India steals limelight at Farnborough air show

July 24th, 2010 - 9:50 pm ICT by IANS  

David Cameron By Venkata Vemuri
Farnborough, July 24 (IANS) Embarked on a spree of defence and commercial aviation deals, India was clearly in the limelight at the Farnborough International Air Show 2010 and the coming months may see increased efforts by foreign firms to woo the country.

Summing up the air show, Mike Alvis, executive vice president of the American defence technology supplier ITT Defense International said at a press conference: “We’re seeing unbelievable demand from India. There’s a lot of willingness to spend on defence.”

Western firms are seeing India as the biggest spender among emerging economies.

The impression is backed by ongoing deals which were talked about at the air show like the C-17 military transport planes and Dreamline 787 passenger craft from Boeing, the Hawk fighter jets from British defence group BAE Systems and military equipment from ITT Corp.

These firms are also keenly awaiting India’s choice of supplier for its Medium Multi-Role Combat Aircraft (MMRCA) deal for the supply of 126 aircraft to augment the Indian Air Force.

Of the six firms short-listed, five are from the US and Europe, the sixth being a Russian firm.

Defence deals are on top of the agenda as British Prime Minister David Cameron visits India next week, more so because of Britain slashing defence spending and looking for increased exports.

British Trade and Industry spokesman Adam Thomas said at the air show: “We see huge opportunities from emerging markets. We have a global market share of close to 20 percent and we have been bringing delegates from as many countries as possible to Farnborough.”

Cameron will have in mind the fact that one of the competitors for the MMRCA deal is the Eurotyphoon fighter, manufactured by EADS, a consortium of which BAE is a partner.

But the immediate British deal relates to the Hawk jets. BAE Systems hopes to sign a deal to supply more Hawk trainer jets to India, building on an established partnership with Hindustan Aeronautics Ltd (HAL).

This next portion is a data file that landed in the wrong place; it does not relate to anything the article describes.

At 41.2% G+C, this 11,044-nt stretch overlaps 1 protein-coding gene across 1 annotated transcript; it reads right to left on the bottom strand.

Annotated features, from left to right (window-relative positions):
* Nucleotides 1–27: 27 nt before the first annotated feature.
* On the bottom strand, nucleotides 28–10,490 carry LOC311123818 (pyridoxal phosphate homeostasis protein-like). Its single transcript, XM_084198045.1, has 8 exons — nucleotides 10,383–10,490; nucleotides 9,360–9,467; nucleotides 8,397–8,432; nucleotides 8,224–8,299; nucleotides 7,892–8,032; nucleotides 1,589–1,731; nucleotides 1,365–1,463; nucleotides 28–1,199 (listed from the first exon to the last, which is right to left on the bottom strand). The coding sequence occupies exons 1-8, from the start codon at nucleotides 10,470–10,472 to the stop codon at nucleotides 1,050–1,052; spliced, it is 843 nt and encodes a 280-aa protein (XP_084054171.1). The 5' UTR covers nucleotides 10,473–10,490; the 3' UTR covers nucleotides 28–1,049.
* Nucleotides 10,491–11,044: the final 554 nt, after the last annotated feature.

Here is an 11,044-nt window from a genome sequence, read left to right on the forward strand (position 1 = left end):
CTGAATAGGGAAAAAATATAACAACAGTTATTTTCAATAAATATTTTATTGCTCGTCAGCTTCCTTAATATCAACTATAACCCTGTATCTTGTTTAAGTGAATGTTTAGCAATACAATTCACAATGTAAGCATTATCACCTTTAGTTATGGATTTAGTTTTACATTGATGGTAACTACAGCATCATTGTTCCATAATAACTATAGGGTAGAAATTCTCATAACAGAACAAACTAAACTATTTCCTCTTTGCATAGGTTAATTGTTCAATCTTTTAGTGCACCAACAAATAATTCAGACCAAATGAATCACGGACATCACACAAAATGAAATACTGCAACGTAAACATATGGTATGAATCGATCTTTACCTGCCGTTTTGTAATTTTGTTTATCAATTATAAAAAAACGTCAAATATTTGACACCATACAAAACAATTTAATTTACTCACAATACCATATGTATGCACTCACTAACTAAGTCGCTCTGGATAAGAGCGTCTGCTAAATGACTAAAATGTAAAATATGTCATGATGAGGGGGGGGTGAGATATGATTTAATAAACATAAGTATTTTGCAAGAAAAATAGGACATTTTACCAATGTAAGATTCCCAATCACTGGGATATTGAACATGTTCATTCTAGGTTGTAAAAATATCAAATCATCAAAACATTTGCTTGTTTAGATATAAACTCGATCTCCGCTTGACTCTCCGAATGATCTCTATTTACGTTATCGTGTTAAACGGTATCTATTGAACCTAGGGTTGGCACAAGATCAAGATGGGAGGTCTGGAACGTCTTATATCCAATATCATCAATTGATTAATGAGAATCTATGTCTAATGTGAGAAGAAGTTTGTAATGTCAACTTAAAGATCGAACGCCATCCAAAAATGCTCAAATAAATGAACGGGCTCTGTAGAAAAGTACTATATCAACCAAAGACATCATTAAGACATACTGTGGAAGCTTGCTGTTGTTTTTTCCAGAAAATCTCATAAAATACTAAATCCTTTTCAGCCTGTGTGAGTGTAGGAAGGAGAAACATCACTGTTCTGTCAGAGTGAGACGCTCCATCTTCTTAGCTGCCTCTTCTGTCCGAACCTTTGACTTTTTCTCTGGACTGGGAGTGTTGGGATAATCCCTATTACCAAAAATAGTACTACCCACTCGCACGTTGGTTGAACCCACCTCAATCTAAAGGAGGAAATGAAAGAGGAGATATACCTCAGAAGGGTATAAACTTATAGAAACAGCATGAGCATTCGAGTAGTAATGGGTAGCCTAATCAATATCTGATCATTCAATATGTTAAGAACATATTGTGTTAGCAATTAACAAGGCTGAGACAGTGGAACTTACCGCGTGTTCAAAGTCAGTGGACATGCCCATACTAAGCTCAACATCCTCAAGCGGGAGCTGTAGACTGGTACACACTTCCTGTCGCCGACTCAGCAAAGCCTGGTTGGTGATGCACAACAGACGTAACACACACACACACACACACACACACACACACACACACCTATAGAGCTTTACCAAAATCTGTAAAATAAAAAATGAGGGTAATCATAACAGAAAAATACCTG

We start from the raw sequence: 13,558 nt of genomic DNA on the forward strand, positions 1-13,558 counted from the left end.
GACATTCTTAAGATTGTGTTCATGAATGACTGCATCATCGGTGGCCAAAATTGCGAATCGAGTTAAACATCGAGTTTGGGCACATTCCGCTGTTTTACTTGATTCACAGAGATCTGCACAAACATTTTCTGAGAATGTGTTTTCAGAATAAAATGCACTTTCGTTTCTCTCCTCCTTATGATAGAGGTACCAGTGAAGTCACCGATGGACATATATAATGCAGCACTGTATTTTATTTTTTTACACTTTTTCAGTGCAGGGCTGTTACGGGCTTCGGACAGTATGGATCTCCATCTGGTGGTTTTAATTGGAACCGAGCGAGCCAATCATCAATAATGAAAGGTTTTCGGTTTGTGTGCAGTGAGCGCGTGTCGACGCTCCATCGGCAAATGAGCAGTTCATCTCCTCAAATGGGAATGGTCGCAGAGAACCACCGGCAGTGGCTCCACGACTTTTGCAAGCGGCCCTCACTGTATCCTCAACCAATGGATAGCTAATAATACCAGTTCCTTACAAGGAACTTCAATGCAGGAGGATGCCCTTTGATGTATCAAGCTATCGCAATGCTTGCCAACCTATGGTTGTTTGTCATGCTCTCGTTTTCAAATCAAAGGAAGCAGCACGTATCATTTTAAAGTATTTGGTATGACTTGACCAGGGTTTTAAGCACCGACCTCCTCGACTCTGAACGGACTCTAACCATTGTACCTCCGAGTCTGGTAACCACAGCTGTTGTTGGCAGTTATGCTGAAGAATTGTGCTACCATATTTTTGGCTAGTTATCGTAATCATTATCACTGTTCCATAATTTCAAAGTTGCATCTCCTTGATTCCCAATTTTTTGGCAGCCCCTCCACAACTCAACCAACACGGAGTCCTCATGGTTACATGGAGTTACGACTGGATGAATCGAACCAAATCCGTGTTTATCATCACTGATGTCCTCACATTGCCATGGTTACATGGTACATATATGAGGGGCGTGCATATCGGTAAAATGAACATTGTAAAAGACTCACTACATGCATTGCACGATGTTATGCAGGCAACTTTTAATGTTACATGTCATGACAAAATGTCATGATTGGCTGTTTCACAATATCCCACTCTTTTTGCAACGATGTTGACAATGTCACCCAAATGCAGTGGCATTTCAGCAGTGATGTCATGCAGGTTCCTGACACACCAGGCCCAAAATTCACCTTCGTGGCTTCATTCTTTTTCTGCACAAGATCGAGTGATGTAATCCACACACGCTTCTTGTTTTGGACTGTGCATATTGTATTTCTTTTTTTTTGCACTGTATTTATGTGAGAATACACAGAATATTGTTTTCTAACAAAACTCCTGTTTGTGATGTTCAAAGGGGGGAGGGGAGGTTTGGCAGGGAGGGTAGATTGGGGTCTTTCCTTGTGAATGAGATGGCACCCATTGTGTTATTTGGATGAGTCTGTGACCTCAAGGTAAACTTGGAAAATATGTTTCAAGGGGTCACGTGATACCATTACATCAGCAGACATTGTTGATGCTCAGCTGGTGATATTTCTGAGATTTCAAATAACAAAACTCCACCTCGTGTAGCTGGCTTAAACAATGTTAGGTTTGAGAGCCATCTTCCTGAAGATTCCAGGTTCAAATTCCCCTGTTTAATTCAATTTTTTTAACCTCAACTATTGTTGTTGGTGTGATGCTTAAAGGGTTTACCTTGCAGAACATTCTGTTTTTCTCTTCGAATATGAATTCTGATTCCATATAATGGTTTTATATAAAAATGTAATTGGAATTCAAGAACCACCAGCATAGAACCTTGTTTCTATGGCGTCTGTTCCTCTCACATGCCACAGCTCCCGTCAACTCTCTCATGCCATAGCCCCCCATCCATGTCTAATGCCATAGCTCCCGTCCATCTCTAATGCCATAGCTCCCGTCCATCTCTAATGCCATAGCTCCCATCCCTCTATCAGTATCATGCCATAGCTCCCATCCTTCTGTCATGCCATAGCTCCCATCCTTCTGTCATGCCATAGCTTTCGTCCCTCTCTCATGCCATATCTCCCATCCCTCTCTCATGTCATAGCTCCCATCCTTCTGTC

BAE is also interested in selling the Type-26 Frigate.

BAE’s group business development director Alan Garwood said his company “is close to sealing” the Hawk deal.

The Americans too seemed enthusiastic about growing defence ties with India at the air show.

An American arms supplier, Vice Admiral Jeffrey Wieringa, who was at the air show, commented on Indo-US ties: “The relationship is at the best and highest level it’s been.”

Christopher Chadwick, president of Boeing military aircraft - which too has a stake in India’s MMRCA deal - said India was interested in buying more than the 10 C-17 planes already planned.

The C-17 Globemaster deal at approximately 3.8 billion pounds is the largest Indo-US deal ever, overtaking the 1.4 billion-pound contract for eight Boeing P-8I long-range maritime reconnaissance aircraft inked last year.

Russia, whose Ilyushin Il-76 transporters the C-17s will eventually replace, sought to downplay the impression that its deals with India were drying up.

At a briefing at the Russian stall, Alexander Mikheiev, deputy director of the Russian agency Rosoboronexport announced details of the deal involving the fifth generation Russian fighter, T-50.

“I can confirm that an addendum to the agreement on developing an engine for fifth generation fighter will be signed before the end of the year,” he said.

The Russians indicated the special efforts being taken to retain India’s partnership by diversifying to commercial aviation.

Igor Pshenichny, first deputy executive director for marketing and sales at Russian Helicopters — which is selling four commercial machines to an Indian company — said: “As to the commercial market for us it’s a practically new market.”

“We have several commercial helicopter operators there, but it’s not a big quantity for such a big and huge economically developing country as India. So we are putting additional emphasis on this market now,” he added.

(Venkata Vemuri can be contacted at

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